As Russians advance through Ukraine, Grand Cities schools teach history as it happens
The Herald interviewed three social studies educators to get a sense of how schools in the Grand Forks area are addressing Russia's invasion of Ukraine and the questions students have for them. A reporter and a photographer also sat in on a social studies class at Central High School on Thursday, March 3.
GRAND FORKS — Kyle Ellingson projected a large map of Ukraine onto the wall of his economics classroom at Grand Forks Central High School. Red splotches pushing past the edges of the country’s borders indicated the progress of invading Russian soldiers .
He pointed to Kherson, a port city in southern Ukraine that was recently captured by the Russian army.
“This is a big win for the Russians, right here,” Ellingson said. “Does anybody know why the Crimean Peninsula and maybe Kherson and this area right here would be so important?”
Access to water and trade — and oil, answered 12th-grader Zach Young.
“Tons of oil in this region,” Ellingson said as he waved a hand across Crimea and the Black Sea. “It’s kind of like the Gulf of Mexico for the United States…. So when the Russians took that, they took that with the idea of being able to get oil, and Ukrainians want it back. Does anybody know what the Ukrainians are doing to try to get it back? Or what they have been doing over the last — since 2014?”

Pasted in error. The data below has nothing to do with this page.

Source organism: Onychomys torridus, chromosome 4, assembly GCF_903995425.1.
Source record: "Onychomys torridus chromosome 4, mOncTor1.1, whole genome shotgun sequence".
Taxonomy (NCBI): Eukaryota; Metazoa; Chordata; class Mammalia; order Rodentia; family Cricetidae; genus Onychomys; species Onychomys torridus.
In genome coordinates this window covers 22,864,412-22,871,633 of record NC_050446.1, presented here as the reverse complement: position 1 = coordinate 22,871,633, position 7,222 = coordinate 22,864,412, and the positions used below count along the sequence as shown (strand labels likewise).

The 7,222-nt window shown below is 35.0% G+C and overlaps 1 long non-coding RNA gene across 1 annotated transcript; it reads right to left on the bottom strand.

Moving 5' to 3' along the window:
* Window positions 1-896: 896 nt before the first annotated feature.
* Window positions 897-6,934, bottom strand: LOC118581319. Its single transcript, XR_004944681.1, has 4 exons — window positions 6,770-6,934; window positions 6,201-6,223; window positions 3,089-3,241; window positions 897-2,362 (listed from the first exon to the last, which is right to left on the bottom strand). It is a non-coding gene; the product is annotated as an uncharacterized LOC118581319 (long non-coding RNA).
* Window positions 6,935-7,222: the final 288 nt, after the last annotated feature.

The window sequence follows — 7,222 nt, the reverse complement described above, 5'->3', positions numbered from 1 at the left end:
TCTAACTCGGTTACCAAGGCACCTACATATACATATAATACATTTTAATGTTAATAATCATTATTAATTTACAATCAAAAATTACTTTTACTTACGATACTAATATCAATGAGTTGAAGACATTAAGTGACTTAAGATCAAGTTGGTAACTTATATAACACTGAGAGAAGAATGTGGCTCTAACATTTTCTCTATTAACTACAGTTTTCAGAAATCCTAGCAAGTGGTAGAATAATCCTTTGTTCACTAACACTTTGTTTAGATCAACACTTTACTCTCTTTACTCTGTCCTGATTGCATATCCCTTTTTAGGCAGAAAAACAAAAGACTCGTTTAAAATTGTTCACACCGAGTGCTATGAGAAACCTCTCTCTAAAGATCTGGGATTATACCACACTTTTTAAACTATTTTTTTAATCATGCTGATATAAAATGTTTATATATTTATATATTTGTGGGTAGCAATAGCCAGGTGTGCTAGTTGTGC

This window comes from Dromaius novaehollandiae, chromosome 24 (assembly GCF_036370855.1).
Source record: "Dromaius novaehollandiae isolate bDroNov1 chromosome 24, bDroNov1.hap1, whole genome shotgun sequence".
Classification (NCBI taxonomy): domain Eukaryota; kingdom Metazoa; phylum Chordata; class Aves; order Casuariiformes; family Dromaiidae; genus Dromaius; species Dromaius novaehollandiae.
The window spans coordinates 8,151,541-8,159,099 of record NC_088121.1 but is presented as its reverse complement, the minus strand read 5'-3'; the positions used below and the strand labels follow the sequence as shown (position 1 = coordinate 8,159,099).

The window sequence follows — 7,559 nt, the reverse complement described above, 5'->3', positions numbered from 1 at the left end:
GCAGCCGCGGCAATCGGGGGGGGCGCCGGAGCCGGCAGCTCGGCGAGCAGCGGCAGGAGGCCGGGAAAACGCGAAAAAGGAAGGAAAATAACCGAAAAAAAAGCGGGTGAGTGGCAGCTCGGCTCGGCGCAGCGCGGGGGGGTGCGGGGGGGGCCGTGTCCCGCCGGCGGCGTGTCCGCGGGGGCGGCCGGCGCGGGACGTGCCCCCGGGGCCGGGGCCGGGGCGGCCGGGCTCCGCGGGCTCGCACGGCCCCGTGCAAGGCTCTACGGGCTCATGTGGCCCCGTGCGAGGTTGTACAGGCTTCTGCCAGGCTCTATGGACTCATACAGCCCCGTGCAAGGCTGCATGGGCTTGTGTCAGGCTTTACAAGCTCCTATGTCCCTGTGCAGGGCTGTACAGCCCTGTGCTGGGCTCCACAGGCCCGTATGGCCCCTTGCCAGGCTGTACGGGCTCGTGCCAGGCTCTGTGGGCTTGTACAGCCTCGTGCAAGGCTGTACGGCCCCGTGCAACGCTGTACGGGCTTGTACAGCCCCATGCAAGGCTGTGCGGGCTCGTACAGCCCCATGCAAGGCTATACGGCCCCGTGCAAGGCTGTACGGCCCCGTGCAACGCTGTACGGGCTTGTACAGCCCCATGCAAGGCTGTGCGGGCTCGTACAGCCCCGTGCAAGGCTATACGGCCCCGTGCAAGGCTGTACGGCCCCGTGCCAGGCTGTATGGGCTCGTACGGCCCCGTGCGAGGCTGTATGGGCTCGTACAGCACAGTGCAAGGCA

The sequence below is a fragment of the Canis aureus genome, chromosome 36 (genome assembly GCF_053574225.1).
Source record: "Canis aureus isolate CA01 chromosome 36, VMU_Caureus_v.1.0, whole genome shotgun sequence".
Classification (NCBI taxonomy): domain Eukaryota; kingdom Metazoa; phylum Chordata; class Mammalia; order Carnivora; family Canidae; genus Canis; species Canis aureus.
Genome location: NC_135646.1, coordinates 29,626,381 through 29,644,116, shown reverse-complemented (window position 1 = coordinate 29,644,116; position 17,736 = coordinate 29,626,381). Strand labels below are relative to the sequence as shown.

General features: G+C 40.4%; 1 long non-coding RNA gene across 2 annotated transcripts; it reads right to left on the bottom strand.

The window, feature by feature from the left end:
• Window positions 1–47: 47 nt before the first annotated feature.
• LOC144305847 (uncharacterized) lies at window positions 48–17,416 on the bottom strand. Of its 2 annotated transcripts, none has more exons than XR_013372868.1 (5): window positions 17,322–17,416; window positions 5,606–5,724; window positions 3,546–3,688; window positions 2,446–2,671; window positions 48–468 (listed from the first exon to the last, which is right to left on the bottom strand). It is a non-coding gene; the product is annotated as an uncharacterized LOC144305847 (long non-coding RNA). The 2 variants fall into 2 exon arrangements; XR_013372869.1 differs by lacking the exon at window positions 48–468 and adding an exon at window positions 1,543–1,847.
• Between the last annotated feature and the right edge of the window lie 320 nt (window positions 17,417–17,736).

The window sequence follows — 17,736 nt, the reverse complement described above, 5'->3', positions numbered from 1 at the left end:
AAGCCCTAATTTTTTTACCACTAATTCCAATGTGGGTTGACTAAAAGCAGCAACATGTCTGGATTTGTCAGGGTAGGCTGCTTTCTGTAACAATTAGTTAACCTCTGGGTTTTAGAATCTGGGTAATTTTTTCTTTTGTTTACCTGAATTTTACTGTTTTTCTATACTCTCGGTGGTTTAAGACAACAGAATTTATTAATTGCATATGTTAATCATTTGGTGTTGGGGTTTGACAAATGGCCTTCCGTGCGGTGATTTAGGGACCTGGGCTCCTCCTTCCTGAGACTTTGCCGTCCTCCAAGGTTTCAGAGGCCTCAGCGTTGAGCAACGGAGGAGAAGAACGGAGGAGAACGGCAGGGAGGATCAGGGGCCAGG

Russia annexed and invaded Crimea in 2014. Ukraine has been restricting water flow into the region since then, Young answered.
“There was a war before the war,” Ellingson said.
A changing world
Ellingson is one of three social studies educators the Herald interviewed to get a sense of how schools in the Grand Forks region are addressing the invasion. A reporter and photographer sat in on Ellingson’s class on the morning of Thursday, March 3, at Central, where he and his students dedicated about 20 minutes to the invasion before settling into an economics lesson.
Among other things, they touched on reasons Russian President Vladimir Putin might fear Ukraine joining NATO, analyzed a political cartoon that shows Uncle Sam wondering why China won’t help him put out a fire labeled “Ukraine” while he pours gasoline on it, and looked at a graph that shows the United States’ declining share of global gross domestic product since the mid-1900s.